Trigger warning: Post contains references to suicide and self-harm.
A recent report by the Centers for Disease Control and Prevention revealed some of the challenges transgender high school students experience.
The alarming CDC data revealed that 27 percent of transgender and gender-nonconforming youth feel unsafe traveling to school and being there, 35 percent are bullied and 35 percent have attempted suicide in the past 12 months. Additionally, the report found that transgender and gender non-conforming youth are at higher risk of attempting suicide than their peers.
“These findings indicate a need for intervention efforts to improve health outcomes among transgender youths,” the report notes.
Dr. Kathleen Ethier, the director of CDC’s Division of Adolescent and School Health, National Center for HIV/AIDS, Viral Hepatitis, STD and TB Prevention, will present the details of this report at HRC Foundation’s 6th annual Time to THRIVE Conference next month in Anaheim, California. The data is consistent with what the HRC Foundation and University of Connecticut’s 2018 LGBTQ Youth Report, which underscores these significant challenges and barriers facing transgender and gender-expansive youth around the country, found.
HRC and researchers at the University of Connecticut found that less than a quarter of transgender and gender-expansive youth feel like they can definitely be themselves at home. More than half of transgender and gender expansive youth never use restrooms at school that align with their gender identity.
For transgender and gender-expansive youth, parental and peer support is incredibly important. In light of growing transgender visibility in recent years, HRC is committed to providing the kinds of resources children, families and other youth-serving professionals need to support one another in their journeys.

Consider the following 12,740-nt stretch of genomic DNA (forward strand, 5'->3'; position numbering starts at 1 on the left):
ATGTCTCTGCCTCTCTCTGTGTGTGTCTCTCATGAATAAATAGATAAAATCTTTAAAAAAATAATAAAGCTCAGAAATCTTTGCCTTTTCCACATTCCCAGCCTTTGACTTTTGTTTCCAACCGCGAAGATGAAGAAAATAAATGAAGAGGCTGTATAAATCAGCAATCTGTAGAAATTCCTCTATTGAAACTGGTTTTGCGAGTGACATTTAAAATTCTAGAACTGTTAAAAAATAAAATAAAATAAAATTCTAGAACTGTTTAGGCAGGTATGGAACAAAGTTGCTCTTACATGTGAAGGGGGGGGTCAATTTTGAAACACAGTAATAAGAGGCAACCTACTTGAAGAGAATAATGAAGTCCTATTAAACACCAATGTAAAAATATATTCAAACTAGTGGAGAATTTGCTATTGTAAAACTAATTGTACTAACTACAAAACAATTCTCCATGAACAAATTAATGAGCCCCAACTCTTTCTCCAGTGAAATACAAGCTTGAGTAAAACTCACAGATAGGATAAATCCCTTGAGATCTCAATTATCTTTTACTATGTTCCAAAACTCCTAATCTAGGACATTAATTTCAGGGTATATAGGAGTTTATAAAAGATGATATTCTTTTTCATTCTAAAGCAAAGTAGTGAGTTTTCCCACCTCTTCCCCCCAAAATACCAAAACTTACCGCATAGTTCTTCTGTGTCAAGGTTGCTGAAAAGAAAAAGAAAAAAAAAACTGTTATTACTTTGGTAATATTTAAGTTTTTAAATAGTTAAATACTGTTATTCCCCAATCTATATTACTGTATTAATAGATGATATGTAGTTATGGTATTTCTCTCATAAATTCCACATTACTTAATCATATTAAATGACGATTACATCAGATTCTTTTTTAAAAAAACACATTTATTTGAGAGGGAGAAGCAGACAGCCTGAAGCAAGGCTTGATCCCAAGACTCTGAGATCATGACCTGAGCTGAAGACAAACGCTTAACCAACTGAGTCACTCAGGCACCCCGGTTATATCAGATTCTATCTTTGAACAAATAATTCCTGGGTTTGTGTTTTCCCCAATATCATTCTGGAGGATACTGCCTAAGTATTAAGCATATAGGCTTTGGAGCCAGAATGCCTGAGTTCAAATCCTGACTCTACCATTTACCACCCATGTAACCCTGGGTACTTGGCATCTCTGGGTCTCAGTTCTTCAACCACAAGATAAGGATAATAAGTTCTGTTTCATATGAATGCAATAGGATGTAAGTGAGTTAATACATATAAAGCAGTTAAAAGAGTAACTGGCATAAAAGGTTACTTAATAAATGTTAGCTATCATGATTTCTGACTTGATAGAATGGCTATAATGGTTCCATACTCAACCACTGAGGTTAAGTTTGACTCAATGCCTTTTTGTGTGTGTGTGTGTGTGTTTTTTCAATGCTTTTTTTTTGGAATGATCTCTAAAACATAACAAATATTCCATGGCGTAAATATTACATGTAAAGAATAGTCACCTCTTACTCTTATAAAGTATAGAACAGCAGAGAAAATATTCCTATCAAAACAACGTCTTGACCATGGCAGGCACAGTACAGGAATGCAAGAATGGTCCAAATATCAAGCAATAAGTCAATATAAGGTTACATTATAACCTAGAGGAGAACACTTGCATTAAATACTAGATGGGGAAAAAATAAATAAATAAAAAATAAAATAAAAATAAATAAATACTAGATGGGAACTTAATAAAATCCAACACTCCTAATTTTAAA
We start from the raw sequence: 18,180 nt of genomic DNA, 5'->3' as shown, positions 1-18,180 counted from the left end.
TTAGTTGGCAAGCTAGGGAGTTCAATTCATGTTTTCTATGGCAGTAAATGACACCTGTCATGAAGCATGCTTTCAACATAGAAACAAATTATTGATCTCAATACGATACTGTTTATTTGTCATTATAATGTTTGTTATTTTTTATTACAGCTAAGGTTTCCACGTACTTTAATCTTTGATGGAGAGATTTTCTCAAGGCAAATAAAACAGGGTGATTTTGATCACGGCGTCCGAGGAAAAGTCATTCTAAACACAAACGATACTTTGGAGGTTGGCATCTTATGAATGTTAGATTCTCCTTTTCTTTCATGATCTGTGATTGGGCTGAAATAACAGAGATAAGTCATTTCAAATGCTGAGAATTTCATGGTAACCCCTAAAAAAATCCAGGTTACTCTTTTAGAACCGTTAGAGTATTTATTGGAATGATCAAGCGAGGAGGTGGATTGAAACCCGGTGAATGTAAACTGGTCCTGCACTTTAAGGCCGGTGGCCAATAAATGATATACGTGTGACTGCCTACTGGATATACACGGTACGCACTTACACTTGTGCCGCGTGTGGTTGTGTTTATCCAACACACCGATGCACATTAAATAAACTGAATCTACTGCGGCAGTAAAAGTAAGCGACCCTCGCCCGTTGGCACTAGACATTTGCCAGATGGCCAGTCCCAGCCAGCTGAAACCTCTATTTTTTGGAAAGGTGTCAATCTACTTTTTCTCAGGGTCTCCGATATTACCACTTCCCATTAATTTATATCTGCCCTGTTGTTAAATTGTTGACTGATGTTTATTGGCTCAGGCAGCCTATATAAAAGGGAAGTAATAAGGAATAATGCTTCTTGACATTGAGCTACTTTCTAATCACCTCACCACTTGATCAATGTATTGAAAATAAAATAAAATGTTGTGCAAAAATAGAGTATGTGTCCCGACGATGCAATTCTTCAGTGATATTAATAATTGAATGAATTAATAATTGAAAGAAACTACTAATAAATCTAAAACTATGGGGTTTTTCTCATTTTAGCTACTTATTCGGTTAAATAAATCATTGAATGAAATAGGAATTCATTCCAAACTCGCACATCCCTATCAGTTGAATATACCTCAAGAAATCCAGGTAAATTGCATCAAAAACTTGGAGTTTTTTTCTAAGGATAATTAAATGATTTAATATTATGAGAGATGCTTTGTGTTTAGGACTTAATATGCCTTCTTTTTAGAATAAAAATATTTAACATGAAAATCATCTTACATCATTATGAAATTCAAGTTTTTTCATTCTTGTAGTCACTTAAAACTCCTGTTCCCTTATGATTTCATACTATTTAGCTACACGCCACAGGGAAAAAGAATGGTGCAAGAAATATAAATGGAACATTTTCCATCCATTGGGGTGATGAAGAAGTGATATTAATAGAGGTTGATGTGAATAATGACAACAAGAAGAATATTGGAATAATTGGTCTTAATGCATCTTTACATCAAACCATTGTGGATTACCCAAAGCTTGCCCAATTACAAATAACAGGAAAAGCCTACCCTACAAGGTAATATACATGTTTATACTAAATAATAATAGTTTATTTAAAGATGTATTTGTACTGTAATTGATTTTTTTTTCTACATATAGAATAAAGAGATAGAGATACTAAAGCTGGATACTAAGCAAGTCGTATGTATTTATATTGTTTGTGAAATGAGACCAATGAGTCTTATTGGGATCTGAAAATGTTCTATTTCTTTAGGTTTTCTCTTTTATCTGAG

That’s why HRC Foundation’s Welcoming Schools released an “FAQ on Supporting Transgender and Non-Binary Students in K-12 Schools” to guide educators looking for answers on how to support transgender, non-binary and gender non-conforming students.
HRC Foundation’s Welcoming Schools program also provides specific guidance to parents, teachers and the wider community for preventing anti-LGBTQ bullying and aggression in schools. This can be as simple as responding appropriately to anti-LGBTQ comments in the classroom, or encouraging educators to promote inclusivity and diversity in their lesson plans.
Parents and families can start by learning the facts and educating themselves about issues that impact LGBTQ youth. Whether or not families have openly LGBTQ children, it is vital to make home a safe and affirming space for all identities.
Parents of transgender youth can also join HRC Foundation’s Parents for Transgender Equality Council — a vocal force of parent-advocates fighting for equality.
If you or someone you know may be at risk of suicide, call the National Suicide Prevention Lifeline at 1-800-273-8255. If you’re a young LGBTQ person and need to talk to someone, call The Trevor Project’s 24-hour crisis hotline for youth at 1-866-488-7386. If you are a transgender person of any age, call the Trans Lifeline at 877-565-8860.
To learn more about transgender and gender expansive youth resources, visit hrc.org/transgender.